Validated procedures to objectively measure neurosurgical bimanual psychomotor skills are unavailable. The NeuroTouch simulator provides metrics to determine bimanual performance, but validation is essential before implementation of this platform into neurosurgical training, assessment, and curriculum development.

OBJECTIVE: To develop, evaluate, and validate neurosurgical bimanual performance metrics for resection of simulated brain tumors with NeuroTouch.

METHODS: Bimanual resection of 8 simulated brain tumors with differing color, stiffness, and border complexity was evaluated. Metrics assessed included blood loss, tumor percentage resected, total simulated normal brain volume removed, total tip path lengths, maximum and sum of forces used by instruments, efficiency index, ultrasonic aspirator path length index, coordination index, and ultrasonic aspirator bimanual forces ratio. Six neurosurgeons and 12 residents (6 senior and 6 junior) were evaluated.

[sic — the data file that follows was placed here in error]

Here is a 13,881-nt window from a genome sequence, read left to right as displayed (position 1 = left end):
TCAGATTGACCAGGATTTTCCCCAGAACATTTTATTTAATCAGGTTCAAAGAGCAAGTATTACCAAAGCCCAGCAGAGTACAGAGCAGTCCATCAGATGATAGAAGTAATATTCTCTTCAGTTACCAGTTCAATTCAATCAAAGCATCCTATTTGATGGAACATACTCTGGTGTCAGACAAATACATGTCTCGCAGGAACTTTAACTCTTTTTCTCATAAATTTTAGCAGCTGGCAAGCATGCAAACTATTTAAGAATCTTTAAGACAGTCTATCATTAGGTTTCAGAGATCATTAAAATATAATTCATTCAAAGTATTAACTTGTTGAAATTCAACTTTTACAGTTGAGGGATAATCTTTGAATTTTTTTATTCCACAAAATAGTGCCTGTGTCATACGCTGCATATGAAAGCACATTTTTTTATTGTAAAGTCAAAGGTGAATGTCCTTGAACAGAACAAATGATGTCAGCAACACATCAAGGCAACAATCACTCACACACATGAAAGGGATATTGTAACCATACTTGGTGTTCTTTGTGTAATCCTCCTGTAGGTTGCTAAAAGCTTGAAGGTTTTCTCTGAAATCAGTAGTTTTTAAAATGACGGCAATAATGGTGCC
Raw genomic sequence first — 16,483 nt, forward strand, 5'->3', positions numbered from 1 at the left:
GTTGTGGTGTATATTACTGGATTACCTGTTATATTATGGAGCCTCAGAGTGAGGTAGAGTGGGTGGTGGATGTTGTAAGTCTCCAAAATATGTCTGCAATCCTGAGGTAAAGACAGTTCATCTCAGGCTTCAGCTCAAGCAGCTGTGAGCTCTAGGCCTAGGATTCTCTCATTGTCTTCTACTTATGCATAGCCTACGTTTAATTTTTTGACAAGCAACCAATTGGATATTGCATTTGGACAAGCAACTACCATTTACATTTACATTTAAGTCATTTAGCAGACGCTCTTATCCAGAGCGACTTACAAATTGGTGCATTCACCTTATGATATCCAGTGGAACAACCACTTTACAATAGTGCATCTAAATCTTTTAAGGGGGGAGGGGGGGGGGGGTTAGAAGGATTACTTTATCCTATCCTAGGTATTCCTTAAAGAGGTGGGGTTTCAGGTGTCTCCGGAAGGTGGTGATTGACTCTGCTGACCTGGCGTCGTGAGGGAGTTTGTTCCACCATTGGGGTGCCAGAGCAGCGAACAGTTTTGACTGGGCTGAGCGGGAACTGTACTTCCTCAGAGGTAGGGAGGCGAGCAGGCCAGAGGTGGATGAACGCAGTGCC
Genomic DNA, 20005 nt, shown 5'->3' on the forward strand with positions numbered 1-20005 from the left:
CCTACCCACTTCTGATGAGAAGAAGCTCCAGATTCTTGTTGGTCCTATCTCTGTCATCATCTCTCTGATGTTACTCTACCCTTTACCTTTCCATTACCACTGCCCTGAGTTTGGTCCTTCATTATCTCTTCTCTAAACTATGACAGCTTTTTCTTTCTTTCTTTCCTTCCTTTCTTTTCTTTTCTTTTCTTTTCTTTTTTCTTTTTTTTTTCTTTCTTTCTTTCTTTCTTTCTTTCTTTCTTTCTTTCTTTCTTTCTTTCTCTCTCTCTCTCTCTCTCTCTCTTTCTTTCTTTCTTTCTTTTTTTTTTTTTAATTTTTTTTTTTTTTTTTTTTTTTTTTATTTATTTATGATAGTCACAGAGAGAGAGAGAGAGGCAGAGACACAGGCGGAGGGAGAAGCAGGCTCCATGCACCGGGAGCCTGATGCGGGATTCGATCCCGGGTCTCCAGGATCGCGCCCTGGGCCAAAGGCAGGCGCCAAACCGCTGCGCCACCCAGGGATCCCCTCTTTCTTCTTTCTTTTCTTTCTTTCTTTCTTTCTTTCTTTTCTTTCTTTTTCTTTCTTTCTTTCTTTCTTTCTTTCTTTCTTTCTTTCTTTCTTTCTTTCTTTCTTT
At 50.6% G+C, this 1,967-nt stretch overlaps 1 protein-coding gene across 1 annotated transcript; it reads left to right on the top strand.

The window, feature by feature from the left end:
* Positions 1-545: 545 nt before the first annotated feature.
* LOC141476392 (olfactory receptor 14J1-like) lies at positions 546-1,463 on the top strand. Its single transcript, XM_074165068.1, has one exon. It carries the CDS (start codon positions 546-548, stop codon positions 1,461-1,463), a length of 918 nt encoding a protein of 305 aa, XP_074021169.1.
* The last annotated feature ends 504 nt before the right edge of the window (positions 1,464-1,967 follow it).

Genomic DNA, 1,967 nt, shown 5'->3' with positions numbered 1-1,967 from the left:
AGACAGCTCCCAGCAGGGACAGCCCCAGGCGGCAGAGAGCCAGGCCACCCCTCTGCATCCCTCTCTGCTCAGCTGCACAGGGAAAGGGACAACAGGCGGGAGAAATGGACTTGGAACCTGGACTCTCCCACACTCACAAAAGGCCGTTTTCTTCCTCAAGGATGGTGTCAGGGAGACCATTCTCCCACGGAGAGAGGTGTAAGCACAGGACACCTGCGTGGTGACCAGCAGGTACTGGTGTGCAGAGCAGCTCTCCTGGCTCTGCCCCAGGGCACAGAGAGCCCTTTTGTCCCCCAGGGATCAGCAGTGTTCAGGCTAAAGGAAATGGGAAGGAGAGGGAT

RESULTS: Increasing tumor complexity impaired resident bimanual performance significantly more than neurosurgeons. Operating on black vs glioma-colored tumors resulted in significantly higher blood loss and lower tumor percentage, whereas altering tactile cues from hard to soft decreased resident tumor resection. Regardless of tumor complexity, significant differences were found between neurosurgeons, senior residents, and junior residents in efficiency index and ultrasonic aspirator path length index. Ultrasonic aspirator bimanual force ratio outlined significant differences between senior and junior residents, whereas coordination index demonstrated significant differences between junior residents and neurosurgeons.